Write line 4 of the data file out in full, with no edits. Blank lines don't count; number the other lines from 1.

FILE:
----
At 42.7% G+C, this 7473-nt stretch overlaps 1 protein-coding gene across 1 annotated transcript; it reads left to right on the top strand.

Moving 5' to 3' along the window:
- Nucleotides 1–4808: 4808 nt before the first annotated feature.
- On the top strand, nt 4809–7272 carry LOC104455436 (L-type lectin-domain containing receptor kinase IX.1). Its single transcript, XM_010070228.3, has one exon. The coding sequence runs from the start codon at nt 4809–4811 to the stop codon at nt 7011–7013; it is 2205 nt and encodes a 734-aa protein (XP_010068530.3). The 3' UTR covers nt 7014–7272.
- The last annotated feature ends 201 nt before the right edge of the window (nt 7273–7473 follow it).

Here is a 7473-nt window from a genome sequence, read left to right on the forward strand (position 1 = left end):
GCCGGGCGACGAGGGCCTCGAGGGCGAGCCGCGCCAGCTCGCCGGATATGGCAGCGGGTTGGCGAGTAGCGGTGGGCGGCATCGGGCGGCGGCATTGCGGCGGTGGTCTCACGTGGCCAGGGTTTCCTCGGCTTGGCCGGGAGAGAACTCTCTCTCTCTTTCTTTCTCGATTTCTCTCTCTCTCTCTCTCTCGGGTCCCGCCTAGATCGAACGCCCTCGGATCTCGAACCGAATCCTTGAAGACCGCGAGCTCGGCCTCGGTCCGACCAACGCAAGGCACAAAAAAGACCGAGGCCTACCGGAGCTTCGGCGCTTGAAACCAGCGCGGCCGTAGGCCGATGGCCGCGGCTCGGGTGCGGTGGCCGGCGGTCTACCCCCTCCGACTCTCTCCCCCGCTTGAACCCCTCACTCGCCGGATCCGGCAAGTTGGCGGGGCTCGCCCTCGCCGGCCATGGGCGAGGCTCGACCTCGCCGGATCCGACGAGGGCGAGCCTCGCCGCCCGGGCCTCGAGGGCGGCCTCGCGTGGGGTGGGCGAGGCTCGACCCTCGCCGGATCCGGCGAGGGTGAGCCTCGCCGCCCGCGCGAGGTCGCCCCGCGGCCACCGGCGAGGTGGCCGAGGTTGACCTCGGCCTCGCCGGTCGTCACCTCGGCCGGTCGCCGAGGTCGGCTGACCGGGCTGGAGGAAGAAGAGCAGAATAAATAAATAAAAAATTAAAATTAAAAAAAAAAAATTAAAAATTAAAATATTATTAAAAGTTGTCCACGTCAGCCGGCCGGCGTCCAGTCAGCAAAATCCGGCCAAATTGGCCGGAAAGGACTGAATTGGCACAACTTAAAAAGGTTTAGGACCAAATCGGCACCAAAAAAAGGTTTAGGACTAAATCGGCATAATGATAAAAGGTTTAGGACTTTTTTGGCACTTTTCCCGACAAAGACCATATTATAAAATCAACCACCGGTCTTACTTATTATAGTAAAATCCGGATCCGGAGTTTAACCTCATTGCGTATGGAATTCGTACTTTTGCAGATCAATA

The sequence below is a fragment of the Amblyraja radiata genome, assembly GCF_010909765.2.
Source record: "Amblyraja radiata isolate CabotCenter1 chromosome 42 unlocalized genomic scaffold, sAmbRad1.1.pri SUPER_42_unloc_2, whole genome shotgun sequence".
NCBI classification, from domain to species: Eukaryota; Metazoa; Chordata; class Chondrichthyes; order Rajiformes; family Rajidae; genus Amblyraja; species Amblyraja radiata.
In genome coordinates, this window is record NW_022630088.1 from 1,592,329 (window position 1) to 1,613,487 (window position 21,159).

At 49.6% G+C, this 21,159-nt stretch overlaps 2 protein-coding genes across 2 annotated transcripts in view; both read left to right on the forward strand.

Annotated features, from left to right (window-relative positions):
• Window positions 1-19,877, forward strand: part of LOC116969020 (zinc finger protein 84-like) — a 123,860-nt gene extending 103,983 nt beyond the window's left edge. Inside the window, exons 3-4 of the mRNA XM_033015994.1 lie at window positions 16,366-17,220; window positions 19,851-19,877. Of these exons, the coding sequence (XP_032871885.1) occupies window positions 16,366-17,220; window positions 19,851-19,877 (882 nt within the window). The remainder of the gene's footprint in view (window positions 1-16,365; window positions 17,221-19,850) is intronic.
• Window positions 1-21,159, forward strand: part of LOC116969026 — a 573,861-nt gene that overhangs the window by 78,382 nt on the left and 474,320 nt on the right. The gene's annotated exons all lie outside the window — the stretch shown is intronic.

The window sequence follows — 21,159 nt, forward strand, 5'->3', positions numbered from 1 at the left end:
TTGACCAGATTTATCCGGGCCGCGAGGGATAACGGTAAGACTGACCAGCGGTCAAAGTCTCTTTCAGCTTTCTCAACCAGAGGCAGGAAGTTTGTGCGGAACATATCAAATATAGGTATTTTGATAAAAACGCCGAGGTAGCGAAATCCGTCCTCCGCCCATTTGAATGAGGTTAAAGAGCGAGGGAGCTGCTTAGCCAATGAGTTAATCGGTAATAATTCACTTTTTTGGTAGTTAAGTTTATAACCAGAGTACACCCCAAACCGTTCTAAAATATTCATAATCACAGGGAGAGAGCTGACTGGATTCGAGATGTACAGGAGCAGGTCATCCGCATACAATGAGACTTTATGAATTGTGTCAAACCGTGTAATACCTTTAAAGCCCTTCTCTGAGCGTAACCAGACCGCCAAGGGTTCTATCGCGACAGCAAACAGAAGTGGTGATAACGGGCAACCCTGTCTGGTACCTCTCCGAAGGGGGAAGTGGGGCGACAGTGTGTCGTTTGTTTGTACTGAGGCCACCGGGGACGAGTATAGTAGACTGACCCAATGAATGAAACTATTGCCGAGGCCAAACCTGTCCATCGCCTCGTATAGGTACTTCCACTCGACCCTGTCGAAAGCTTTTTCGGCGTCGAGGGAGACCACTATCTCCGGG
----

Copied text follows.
- On the top strand, nt 4809–7272 carry LOC104455436 (L-type lectin-domain containing receptor kinase IX.1). Its single transcript, XM_010070228.3, has one exon. The coding sequence runs from the start codon at nt 4809–4811 to the stop codon at nt 7011–7013; it is 2205 nt and encodes a 734-aa protein (XP_010068530.3). The 3' UTR covers nt 7014–7272.